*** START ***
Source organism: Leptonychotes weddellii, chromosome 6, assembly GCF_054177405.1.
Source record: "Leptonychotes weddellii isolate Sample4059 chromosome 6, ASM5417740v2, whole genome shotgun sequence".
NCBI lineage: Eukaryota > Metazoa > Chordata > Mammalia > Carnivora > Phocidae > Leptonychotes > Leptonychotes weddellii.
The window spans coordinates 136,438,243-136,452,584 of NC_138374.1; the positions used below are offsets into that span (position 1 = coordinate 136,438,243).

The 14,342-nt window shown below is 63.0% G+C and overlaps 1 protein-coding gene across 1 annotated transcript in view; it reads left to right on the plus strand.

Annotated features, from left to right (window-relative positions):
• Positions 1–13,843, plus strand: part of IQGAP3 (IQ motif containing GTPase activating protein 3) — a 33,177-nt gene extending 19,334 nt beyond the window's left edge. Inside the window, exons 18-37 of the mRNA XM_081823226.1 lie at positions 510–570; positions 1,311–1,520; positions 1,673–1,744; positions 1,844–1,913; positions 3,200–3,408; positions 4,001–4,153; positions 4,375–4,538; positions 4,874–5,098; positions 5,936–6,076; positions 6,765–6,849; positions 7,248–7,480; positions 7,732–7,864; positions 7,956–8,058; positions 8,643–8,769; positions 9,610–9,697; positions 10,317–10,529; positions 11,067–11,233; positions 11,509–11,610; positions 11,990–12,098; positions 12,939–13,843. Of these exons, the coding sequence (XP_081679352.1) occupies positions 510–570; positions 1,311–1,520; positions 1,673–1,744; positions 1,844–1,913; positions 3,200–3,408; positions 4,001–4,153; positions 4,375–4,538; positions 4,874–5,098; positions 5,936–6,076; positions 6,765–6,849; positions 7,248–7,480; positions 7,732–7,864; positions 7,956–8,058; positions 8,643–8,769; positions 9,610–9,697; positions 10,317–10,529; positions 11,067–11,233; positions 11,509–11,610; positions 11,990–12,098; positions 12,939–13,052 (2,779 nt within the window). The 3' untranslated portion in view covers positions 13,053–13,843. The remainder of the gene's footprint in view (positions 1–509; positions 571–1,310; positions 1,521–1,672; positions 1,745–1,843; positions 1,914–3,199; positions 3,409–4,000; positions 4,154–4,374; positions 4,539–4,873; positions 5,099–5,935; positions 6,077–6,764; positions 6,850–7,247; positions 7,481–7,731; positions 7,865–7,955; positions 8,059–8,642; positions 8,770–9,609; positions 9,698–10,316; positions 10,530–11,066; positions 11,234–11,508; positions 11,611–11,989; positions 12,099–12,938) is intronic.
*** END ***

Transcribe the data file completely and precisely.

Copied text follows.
Source organism: Leptonychotes weddellii, chromosome 6, assembly GCF_054177405.1.
Source record: "Leptonychotes weddellii isolate Sample4059 chromosome 6, ASM5417740v2, whole genome shotgun sequence".
NCBI lineage: Eukaryota > Metazoa > Chordata > Mammalia > Carnivora > Phocidae > Leptonychotes > Leptonychotes weddellii.
The window spans coordinates 136,438,243-136,452,584 of NC_138374.1; the positions used below are offsets into that span (position 1 = coordinate 136,438,243).

The 14,342-nt window shown below is 63.0% G+C and overlaps 1 protein-coding gene across 1 annotated transcript in view; it reads left to right on the plus strand.

Annotated features, from left to right (window-relative positions):
• Positions 1–13,843, plus strand: part of IQGAP3 (IQ motif containing GTPase activating protein 3) — a 33,177-nt gene extending 19,334 nt beyond the window's left edge. Inside the window, exons 18-37 of the mRNA XM_081823226.1 lie at positions 510–570; positions 1,311–1,520; positions 1,673–1,744; positions 1,844–1,913; positions 3,200–3,408; positions 4,001–4,153; positions 4,375–4,538; positions 4,874–5,098; positions 5,936–6,076; positions 6,765–6,849; positions 7,248–7,480; positions 7,732–7,864; positions 7,956–8,058; positions 8,643–8,769; positions 9,610–9,697; positions 10,317–10,529; positions 11,067–11,233; positions 11,509–11,610; positions 11,990–12,098; positions 12,939–13,843. Of these exons, the coding sequence (XP_081679352.1) occupies positions 510–570; positions 1,311–1,520; positions 1,673–1,744; positions 1,844–1,913; positions 3,200–3,408; positions 4,001–4,153; positions 4,375–4,538; positions 4,874–5,098; positions 5,936–6,076; positions 6,765–6,849; positions 7,248–7,480; positions 7,732–7,864; positions 7,956–8,058; positions 8,643–8,769; positions 9,610–9,697; positions 10,317–10,529; positions 11,067–11,233; positions 11,509–11,610; positions 11,990–12,098; positions 12,939–13,052 (2,779 nt within the window). The 3' untranslated portion in view covers positions 13,053–13,843. The remainder of the gene's footprint in view (positions 1–509; positions 571–1,310; positions 1,521–1,672; positions 1,745–1,843; positions 1,914–3,199; positions 3,409–4,000; positions 4,154–4,374; positions 4,539–4,873; positions 5,099–5,935; positions 6,077–6,764; positions 6,850–7,247; positions 7,481–7,731; positions 7,865–7,955; positions 8,059–8,642; positions 8,770–9,609; positions 9,698–10,316; positions 10,530–11,066; positions 11,234–11,508; positions 11,611–11,989; positions 12,099–12,938) is intronic.